Attaining the Way: A Guide to the Practice of Chan Buddhism

Attaining the Way: A Guide to the Practice of Chan Buddhism

Language: English

Pages: 276

ISBN: B00C5KK70G

Format: PDF / Kindle (mobi) / ePub


This is an inspiring guide to the practice of Chan (Chinese Zen) in the words of four great masters of that tradition. It includes teachings from contemporary masters Xuyun and Sheng Yen, and from Jiexian and Boshan of the Ming Dynasty (1368–1644). Though the texts were written over a period of hundreds of years, they are all remarkably lucid and are perfect for beginners as well as more advanced practitioners today. All the main points of spiritual practice are covered: philosophical foundations, methods, approaches to problems and obstacles—all aimed at helping the student attain the way to enlightenment.

The Compass of Zen (Shambhala Dragon Editions)

Living Buddha, Living Christ (10th Anniversary Edition)

Dragon In The Land Of Snows: The History of Modern Tibet since 1947

Buddhism and Christianity: Rivals and Allies

 

 

 

 

 

 

 

 

 

 

 

 

 

 

 

 

 

 

point that everything was in accord with the truth.” Consider Zhaozhou, who said that for forty years he had not applied his mind in a mixed-up way; or Xianglin, who said that at forty he finally achieved unity. Yongquan said at forty that he still sometimes got bent out of shape. These were all things that happened after [these classic Chan masters experienced] enlightenment. The virtuous ones of the past all knew that both favorable and adverse situations are [opportunities] for a great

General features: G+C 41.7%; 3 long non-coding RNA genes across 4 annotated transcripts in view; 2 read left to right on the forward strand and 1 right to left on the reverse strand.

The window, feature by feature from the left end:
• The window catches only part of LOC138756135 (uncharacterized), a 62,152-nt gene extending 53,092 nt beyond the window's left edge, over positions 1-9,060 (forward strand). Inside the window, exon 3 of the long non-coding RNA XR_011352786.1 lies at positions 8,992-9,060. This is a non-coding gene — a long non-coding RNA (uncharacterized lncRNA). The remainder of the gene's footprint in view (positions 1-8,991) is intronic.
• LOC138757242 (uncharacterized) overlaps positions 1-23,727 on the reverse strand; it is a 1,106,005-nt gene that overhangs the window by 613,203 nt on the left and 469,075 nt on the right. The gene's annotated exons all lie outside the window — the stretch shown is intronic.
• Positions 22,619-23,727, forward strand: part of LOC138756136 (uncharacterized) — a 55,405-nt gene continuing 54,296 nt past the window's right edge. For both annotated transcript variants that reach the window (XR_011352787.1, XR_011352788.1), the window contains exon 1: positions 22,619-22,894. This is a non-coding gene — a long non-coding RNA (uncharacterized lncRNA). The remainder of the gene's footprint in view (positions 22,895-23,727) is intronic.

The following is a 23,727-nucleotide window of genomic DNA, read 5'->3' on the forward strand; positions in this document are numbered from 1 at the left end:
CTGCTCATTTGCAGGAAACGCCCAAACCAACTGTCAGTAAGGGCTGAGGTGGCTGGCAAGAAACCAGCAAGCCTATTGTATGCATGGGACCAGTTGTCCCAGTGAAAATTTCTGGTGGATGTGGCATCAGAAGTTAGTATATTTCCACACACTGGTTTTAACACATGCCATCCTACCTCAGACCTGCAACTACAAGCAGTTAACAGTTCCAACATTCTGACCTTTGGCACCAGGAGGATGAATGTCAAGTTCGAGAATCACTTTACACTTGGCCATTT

for your son. An ancient said, “Because cultivators of the Way do not recognize the real and have taken old consciousness [as real], they transmigrate through innumerable kalpas of birth and death. Ignorant people take [consciousness] for their true selves.”15 Therefore, you must pass through this barrier. On the other hand, there are those who experience sudden enlightenment and cultivate gradually. Although these people have experienced deep enlightenment, they still have not suddenly

patient attitude. If you sink into torpor or become scattered, or if your method is not going smoothly, just relax your body and your mind. Tensing will only add to your afflictions and waste time. Remember though, the purpose of relaxing is to further your practice, not to take it easy. To relax and know that you are relaxed—this is the first step in cultivating practice. Relaxing starts with taking the correct posture and then sitting peacefully as if you have no concerns at all. So, if you

method, you will immediately realize it and quickly refocus your attention. To use an analogy, if contemplation is like walking down the road in a concentrated, attentive manner, then awareness is in knowing that you are doing this; you are observing yourself walking. Attention focus occurs when you notice that you have taken a wrong turn, or your pace slackens, and you immediately refocus your attention on walking correctly. Whichever meditation you use requires these three principles:

would be even better if you left with a better understanding of the teacher’s intent, with a clearer idea of helping sentient beings. To repay all forms of benevolence, there is nothing better than delivering sentient beings. Since you have received the benefits of Buddhadharma, you must proceed to protect and uphold it, enabling others to benefit from it. This is truly called recognizing and repaying benevolence. Conscious of earning merit, you attend meditation retreats; cherishing merit, you

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